The initial vaccination series consists of one injection of a multivalent vaccine given at 8-10 weeks of age and two boosters given 3 weeks apart. The rabies injection is given at least 4-6 weeks after the last series of vaccinations.
Dental Care: Puppies are diphyodont animals; they produce a generation of deciduous teeth that are shed and replaced by permanent teeth when the jaw reaches maturity. Deciduous incisors appear as early as 4 weeks of age. Full dentition is usually present in a puppy by 8 weeks of age. Shortly after the deciduous tooth is completely erupted, it starts to undergo an absorptive process beginning at the root. Under each deciduous tooth root a permanent tooth bud starts to develop. When the permanent tooth is completed and erupts through the gingiva, the deciduous tooth is shed. Permanent teeth of large breed dogs erupt a few days before those in smaller breeds.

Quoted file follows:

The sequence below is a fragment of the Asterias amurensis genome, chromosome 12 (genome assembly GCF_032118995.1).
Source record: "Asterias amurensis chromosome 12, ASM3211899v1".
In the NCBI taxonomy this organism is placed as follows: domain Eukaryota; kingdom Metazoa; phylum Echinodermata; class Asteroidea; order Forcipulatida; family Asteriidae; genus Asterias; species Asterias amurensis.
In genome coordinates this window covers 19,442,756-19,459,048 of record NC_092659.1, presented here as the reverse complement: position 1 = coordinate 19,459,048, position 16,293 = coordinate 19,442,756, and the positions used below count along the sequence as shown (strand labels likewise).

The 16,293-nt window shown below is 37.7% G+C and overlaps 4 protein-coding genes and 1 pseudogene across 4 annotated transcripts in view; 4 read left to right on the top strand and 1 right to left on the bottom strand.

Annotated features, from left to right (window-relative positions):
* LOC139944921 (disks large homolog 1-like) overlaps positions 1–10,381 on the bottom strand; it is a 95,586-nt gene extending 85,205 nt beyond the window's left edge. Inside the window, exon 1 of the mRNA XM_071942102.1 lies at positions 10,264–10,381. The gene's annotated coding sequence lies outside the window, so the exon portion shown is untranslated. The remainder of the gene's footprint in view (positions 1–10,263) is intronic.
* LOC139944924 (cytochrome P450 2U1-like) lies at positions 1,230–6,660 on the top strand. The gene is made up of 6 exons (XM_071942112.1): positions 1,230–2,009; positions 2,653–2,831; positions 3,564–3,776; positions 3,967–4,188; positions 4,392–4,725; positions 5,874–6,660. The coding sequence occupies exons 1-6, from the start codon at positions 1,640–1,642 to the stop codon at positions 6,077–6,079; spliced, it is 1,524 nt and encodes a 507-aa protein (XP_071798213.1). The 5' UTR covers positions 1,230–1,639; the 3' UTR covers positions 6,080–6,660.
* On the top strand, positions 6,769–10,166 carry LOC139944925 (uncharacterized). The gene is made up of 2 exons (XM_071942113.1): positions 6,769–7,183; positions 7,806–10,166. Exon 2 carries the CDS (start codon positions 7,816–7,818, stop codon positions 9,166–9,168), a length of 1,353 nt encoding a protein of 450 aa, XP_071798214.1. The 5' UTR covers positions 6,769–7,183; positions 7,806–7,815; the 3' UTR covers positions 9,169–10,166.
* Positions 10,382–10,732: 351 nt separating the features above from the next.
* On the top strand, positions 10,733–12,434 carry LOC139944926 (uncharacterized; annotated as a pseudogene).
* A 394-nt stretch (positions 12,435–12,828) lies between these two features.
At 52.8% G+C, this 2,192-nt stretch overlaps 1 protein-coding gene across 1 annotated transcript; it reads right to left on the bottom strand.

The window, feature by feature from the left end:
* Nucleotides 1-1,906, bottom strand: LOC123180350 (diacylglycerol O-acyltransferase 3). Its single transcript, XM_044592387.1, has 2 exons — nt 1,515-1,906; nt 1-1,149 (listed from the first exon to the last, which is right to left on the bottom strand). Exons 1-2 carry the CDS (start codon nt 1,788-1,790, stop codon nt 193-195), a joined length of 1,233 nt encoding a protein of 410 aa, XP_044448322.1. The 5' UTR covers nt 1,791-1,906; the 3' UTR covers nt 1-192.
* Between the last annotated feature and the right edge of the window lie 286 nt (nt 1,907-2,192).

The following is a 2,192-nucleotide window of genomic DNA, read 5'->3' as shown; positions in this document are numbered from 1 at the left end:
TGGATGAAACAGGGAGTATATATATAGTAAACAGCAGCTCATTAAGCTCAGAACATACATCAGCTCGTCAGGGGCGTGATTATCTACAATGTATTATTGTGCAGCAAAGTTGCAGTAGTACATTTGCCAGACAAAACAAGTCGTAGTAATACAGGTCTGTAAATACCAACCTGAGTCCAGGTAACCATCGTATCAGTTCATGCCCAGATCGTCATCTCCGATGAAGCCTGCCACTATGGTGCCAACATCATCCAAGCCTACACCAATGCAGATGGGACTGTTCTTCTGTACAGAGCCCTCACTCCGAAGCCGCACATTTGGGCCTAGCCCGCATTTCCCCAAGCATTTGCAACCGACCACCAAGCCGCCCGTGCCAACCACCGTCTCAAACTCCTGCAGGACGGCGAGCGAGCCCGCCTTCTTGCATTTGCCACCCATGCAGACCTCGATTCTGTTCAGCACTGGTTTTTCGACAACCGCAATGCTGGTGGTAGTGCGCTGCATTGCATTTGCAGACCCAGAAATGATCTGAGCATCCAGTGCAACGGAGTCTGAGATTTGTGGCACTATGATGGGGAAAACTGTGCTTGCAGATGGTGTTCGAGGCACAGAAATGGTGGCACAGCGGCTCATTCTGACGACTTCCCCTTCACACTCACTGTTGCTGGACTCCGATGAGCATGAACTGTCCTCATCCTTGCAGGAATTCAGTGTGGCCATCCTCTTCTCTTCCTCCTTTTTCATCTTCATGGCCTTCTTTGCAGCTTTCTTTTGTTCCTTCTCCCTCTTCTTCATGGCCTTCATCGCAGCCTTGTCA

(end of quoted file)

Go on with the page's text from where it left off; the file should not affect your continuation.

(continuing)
CARE OF MOTHER DOG DURING WEANING:
Reduce mother's food a few days before the event and give her only a small amount of food on the first day of weaning. Limiting her food intake will decrease the amount of milk she produces. It is important to allow the mother free access to water. On the second and third days of weaning, the mother can be fed one half of the amount of the nutritionally complete food she was being fed until the last few weeks of gestation. By the fifth day after weaning the mother should be back to her normal diet. A mother who is producing large amounts of milk may benefit from the application of warm compresses to her mammary glands in order to decrease discomfort during the initial weaning stage.